Ain’t Them Bodies Saints, the second feature from David Lowery, plays like the cinematic answer to an outlaw folk song. It’s out of time, an existence in the smudge between the Great Depression and the seventies recession in a rural Texas town where nothing has changed in decades, including the outlaw culture where crime is simply another way of life. There’s a poetry to it all but this is hardly a romantic vision of the criminal on the run. This life doesn’t offer happy endings. The closest you get is kindness and compassion, and Lowery has plenty of that.
David Lowery brought his film to the Seattle International Film Festival in May, 2013, where we talked about his storytelling, the amazing textures and light in his film, and what he’d been watching.
David Lowery: What happened at Cannes was that the programmers for Critics Weeks were all having lunch and talking about the movie and they asked me if I was more influenced by John Ford or Howard Hawks. I said, To be honest, I didn’t think about either of them that much until the post-production process, and then as we were cutting it I was watching John Ford movies and taking into account how we were cutting, thinking, Okay, what would be a more classical way to do this? There are a couple of cuts in the movie that I feel I owe directly to John Ford movies. So anyway these programmers were arguing, they had literally gotten into a very passionate discussion about John Ford and Howard Hawks and that made me think that I need to, having caught up on and revisited a lot of John Ford movies last fall, I need to go revisit some Howard Hawks movies. Because they ultimately decided that my movie was a Howard Hawks movie and I was like, I’m going to trust you on that. So actually, that’s what I’m watching now. I rented a bunch of the classics. I’ve seen “Rio Bravo” and I’d seen a lot of the Cary Grant comedies, but I’m not really educated in what makes a Howard Hawks movie a Howard Hawks movie, so I decided to dive into that.
SA: Which movies have you liked the most so far?
DL: Rio Bravo is amazing and I watched the original Scarface. It feels like it’s rough around edges to a certain degree but it was terrific to watch that early work coming to fruition. Those are the two I’ve watched so far. I literally started watching when I got back from Cannes the other day. For the plane ride tomorrow I don’t remember what I have loaded up, it might be His Girl Friday.
SA: Are these discs or downloads?
DL: Most of these are iTunes. I love renting things on iTunes. I like paying for things, I will watch things more often if I pay for it. I have Netflix and I never watch anything because it’s always there, so if I make the effort to pay for something, I know I’ll watch it and watch it in a more expeditious fashion. And I do also buy discs and I live down the street from the one great video store in Dallas so I rent things as well, but when I’m travelling I put it all on my iPad and iTunes is great for that.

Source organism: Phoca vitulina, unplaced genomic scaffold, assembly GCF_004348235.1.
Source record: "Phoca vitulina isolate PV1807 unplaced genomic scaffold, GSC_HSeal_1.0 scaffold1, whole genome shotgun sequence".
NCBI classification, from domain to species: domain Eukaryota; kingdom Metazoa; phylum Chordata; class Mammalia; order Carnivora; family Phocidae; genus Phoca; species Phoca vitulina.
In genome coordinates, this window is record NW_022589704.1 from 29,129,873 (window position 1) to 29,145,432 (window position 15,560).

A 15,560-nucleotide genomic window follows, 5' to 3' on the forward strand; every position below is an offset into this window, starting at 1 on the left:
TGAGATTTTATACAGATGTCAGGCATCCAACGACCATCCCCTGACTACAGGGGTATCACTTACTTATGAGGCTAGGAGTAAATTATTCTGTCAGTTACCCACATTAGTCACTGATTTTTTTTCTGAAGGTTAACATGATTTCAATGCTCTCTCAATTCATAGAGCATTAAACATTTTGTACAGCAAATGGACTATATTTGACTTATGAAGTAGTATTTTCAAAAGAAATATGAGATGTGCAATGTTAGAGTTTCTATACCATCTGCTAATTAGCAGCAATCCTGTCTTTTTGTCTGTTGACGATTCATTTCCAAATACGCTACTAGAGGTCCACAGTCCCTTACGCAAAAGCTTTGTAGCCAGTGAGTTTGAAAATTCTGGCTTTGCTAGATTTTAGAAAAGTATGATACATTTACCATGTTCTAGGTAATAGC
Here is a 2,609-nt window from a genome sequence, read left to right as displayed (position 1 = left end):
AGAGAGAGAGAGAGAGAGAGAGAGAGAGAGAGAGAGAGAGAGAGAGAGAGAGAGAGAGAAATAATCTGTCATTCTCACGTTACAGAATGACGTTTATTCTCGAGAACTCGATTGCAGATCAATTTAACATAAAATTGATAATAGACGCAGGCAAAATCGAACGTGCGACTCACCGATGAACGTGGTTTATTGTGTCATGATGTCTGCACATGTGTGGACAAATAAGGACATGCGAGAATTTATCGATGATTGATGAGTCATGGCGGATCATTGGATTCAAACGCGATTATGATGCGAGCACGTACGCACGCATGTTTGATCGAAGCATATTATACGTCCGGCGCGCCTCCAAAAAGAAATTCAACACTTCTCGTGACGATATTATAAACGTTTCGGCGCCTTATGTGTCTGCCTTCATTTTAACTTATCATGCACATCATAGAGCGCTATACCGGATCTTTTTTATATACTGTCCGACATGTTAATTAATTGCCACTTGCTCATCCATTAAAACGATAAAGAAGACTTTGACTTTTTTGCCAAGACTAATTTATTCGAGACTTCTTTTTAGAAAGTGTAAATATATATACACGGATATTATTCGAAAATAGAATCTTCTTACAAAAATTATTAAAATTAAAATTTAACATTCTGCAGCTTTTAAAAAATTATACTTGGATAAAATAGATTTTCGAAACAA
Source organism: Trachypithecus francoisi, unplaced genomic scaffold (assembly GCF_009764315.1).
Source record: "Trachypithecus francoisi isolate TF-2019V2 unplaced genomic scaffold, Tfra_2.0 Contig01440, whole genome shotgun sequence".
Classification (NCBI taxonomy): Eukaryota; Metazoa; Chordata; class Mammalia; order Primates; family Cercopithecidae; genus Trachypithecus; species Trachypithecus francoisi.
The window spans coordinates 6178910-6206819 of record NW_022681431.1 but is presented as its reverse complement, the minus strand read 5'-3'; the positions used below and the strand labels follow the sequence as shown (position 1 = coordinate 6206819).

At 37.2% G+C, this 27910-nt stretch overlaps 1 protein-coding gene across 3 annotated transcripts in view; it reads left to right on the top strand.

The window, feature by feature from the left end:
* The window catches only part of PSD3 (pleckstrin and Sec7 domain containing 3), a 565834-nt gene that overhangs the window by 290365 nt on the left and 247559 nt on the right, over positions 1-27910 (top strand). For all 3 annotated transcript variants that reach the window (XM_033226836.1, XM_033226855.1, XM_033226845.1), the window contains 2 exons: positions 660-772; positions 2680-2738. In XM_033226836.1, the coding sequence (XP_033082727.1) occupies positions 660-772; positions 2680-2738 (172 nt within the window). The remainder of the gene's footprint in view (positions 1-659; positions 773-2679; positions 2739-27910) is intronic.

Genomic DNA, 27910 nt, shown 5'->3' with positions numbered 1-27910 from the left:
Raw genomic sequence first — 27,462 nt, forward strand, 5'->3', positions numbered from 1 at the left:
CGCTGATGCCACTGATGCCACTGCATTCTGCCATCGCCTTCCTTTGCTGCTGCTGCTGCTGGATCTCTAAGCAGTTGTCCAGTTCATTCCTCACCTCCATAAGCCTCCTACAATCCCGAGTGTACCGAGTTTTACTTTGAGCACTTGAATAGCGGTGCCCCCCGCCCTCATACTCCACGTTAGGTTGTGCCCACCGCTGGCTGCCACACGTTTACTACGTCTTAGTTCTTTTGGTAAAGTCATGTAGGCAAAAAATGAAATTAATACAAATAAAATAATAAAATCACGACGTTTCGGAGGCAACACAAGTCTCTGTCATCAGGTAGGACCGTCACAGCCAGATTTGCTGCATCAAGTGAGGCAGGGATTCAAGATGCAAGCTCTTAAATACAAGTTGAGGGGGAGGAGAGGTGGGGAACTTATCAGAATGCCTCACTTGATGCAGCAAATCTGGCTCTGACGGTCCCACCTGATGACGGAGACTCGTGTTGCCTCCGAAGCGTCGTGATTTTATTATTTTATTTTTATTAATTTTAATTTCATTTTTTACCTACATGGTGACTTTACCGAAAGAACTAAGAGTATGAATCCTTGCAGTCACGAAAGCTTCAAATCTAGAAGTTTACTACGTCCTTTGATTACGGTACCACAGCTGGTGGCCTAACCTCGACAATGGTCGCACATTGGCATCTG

SA: Well for what it’s worth, I wasn’t thinking about either John Ford or Howard Hawks when I was watching Ain’t Them Bodies Saints.
DL: I certainly wasn’t thinking about them when I was making it. It wasn’t until post-production.
SA: Within the first two or three scenes, I was thinking about Thieves Like Us and They Live By Night, the idea that these young outlaws were born into this world and living in a perpetual depression.
DL: I’m really glad you brought up They Live By Night because that’s one that I watched for the first time while I was at one point in the screenwriting process. The script was done and I don’t know if it was after we cast it, but I watched it and something I love about that movie is the way the last act, or almost the last act—the act breaks are weird in that movie—but it turns into this extended chase sequence that starts off feeling like it’s going to be just a small aside, it’s not going to be the climax of the movie, and it turns into this great mountainside chase sequence and it’s really intense and that becomes a huge part of the movie. And then you’ve got the thing with the ma, which is extended as well, but that was something I thought about a lot in terms of how our movie finally moves towards what might be considered the one action scene and then takes on unexpectedly epic proportions, to some extent, at least.
SA: And I really enjoyed how we learned more about the characters through the course of the film. You don’t make a point of making them mysterious, you simply throw us into the middle of their lives without an introduction and we get references to this and that and fill out this sense of their lived histories.